Police Release Name Of The Cop Who Shot Missouri Teen

Chuck Ross Investigative Reporter
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Following nearly a week of protests and growing demands for the name of the police officer who shot 18-year-old Michael Brown, the Ferguson, Mo., police department identified Darren Wilson as Brown’s shooter at a press conference on Friday.

Wilson, a six-year veteran of the force, fatally shot Brown following an altercation last Saturday.

Ferguson police chief Tom Jackson told reporters that shortly before Wilson encountered Brown, he had received a call from dispatchers saying that a strong-armed robbery had occurred at a store in the area.

Jackson released an information packet to reporters which provided video of the strong-armed robbery. A video still shared on Twitter by a reporter who received the packet shows a person who resembles Brown towering over a store clerk. The assailant allegedly punched the clerk.


According to the information packet provided to reporters, cigars were stolen in the robbery.

The officer has no history of disciplinary action and hails from the St. Louis area, Jackson said at the press conference, which was held in front of a QuikTrip convenience store that was looted and destroyed Sunday following a vigil held for Brown.

Jackson initially planned to name Wilson on Tuesday, but decided against it, citing the officers’ safety.

No other details were provided of the shooting.

Besides the officers’ name, many have expressed frustration that authorities have not provided crucial details which could shed light on whether Brown’s shooting was justified.

Jackson has said that the shooting occurred after Brown assaulted Wilson and that the teen was trying to grab the officer’s weapon. Witnesses to the shooting say that Brown was surrendering when he was shot. Some have also claimed that he was shot in the back.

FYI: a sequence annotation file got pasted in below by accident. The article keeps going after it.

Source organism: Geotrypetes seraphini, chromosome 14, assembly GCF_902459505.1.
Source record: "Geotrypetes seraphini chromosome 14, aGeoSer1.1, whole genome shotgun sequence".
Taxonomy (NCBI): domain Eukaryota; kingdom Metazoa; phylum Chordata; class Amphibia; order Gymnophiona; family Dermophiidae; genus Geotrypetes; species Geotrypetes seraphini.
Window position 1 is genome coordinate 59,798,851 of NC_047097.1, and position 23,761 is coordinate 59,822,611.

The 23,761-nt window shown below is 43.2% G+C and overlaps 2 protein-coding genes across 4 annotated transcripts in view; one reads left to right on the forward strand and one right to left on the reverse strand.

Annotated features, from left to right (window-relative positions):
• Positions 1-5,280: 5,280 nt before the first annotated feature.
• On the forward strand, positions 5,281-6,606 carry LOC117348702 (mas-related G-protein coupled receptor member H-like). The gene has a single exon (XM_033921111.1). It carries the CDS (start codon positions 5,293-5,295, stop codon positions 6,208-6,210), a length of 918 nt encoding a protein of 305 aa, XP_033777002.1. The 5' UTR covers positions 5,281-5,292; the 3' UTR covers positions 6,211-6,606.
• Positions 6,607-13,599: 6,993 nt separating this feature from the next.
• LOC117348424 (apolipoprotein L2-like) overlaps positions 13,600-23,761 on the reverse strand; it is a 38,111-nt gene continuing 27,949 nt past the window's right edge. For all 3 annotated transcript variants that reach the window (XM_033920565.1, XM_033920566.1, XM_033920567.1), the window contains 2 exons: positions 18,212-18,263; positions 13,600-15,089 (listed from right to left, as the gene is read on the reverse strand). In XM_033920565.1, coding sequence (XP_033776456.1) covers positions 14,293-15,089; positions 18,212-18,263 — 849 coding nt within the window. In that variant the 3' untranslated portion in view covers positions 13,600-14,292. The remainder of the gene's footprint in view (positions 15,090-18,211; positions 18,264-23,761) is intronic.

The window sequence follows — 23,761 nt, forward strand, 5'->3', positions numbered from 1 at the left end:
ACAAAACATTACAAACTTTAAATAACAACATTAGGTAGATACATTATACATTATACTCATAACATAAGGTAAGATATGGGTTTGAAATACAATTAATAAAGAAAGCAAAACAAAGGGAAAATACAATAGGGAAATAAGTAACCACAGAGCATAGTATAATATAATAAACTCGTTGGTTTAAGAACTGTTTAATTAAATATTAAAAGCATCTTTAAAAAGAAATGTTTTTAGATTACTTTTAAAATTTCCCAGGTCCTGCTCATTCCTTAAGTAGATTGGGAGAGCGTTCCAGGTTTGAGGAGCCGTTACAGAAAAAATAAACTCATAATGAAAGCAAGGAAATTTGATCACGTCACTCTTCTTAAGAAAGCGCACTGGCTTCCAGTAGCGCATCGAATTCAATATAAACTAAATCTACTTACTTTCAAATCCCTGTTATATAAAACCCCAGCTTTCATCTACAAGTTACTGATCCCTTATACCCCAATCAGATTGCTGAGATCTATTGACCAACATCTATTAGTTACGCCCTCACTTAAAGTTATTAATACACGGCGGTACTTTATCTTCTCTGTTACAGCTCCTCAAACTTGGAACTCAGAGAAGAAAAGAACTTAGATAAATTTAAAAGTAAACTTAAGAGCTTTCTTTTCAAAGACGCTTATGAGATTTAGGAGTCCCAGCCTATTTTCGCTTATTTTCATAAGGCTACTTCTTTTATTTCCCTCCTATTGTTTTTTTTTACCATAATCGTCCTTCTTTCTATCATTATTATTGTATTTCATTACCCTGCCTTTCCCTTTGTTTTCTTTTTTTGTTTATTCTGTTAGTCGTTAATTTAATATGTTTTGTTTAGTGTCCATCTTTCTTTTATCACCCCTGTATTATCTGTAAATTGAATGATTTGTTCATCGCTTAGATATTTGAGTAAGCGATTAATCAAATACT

While the shooting itself has generated its share of outrage throughout the country, local law enforcement agencies’ response to protests has been widely criticized as well.

Demonstrations began on the night of Brown’s shooting. Sunday’s vigil was following up by a rioting, widespread looting, gun shots and 32 arrests.

With help from St. Louis County police and other local law enforcement agencies, Ferguson police came out in full force to protests held over the next few days. Police officers and SWAT troopers wore military-like gear, fired tear gas and rubber bullets, and monitored the protests from vehicles designed for a war zone.

Tension in the St. Louis suburb, which has a population of around 20,000 and is predominantly black, reached a climax on Wednesday after police began forcing people off of the streets shortly after dark. Two reporters were also arrested at a McDonald’s for refusing to heed officers’ orders.

President Obama addressed the shooting in comments early in the week and held a press conference Thursday, saying that he had instructed Attorney General Eric Holder to conduct a thorough investigation of the shooting, while also saying that there was “no excuse” for violence against police.

Gov. Jay Nixon took control of the Ferguson demonstrations away from St. Louis County police and replaced it with Missouri State Highway Patrol. Relations between law enforcement and demonstrators improved Thursday night as highway patrol officers interacted with the crowd and with media.

The FBI is also investigating possible civil rights violations.

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